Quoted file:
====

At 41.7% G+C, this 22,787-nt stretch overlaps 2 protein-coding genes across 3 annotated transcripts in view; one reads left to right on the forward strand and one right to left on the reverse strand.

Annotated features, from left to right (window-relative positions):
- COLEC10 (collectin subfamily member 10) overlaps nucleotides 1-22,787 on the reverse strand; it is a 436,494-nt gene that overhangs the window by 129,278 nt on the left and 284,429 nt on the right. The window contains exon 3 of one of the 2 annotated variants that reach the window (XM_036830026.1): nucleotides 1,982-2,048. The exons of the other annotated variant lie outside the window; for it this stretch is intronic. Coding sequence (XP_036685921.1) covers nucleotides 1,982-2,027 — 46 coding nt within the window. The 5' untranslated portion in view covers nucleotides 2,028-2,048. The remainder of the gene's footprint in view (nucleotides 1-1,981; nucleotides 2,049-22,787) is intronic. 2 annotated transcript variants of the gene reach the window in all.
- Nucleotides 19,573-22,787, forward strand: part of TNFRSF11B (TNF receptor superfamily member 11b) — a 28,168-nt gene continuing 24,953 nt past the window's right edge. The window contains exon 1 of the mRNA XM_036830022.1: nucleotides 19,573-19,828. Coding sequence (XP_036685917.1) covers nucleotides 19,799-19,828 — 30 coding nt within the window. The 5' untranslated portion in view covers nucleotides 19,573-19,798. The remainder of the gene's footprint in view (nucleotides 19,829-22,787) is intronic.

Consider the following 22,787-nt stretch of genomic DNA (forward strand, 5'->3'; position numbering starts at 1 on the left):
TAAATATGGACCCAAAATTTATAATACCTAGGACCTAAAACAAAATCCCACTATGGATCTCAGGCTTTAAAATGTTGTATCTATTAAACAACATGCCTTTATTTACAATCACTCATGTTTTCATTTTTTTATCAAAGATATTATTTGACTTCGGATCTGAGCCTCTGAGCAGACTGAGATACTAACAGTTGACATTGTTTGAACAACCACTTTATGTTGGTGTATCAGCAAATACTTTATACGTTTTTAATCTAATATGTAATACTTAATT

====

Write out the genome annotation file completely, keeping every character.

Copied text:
At 41.7% G+C, this 22,787-nt stretch overlaps 2 protein-coding genes across 3 annotated transcripts in view; one reads left to right on the forward strand and one right to left on the reverse strand.

Annotated features, from left to right (window-relative positions):
- COLEC10 (collectin subfamily member 10) overlaps nucleotides 1-22,787 on the reverse strand; it is a 436,494-nt gene that overhangs the window by 129,278 nt on the left and 284,429 nt on the right. The window contains exon 3 of one of the 2 annotated variants that reach the window (XM_036830026.1): nucleotides 1,982-2,048. The exons of the other annotated variant lie outside the window; for it this stretch is intronic. Coding sequence (XP_036685921.1) covers nucleotides 1,982-2,027 — 46 coding nt within the window. The 5' untranslated portion in view covers nucleotides 2,028-2,048. The remainder of the gene's footprint in view (nucleotides 1-1,981; nucleotides 2,049-22,787) is intronic. 2 annotated transcript variants of the gene reach the window in all.
- Nucleotides 19,573-22,787, forward strand: part of TNFRSF11B (TNF receptor superfamily member 11b) — a 28,168-nt gene continuing 24,953 nt past the window's right edge. The window contains exon 1 of the mRNA XM_036830022.1: nucleotides 19,573-19,828. Coding sequence (XP_036685917.1) covers nucleotides 19,799-19,828 — 30 coding nt within the window. The 5' untranslated portion in view covers nucleotides 19,573-19,798. The remainder of the gene's footprint in view (nucleotides 19,829-22,787) is intronic.

Consider the following 22,787-nt stretch of genomic DNA (forward strand, 5'->3'; position numbering starts at 1 on the left):
TAAATATGGACCCAAAATTTATAATACCTAGGACCTAAAACAAAATCCCACTATGGATCTCAGGCTTTAAAATGTTGTATCTATTAAACAACATGCCTTTATTTACAATCACTCATGTTTTCATTTTTTTATCAAAGATATTATTTGACTTCGGATCTGAGCCTCTGAGCAGACTGAGATACTAACAGTTGACATTGTTTGAACAACCACTTTATGTTGGTGTATCAGCAAATACTTTATACGTTTTTAATCTAATATGTAATACTTAATT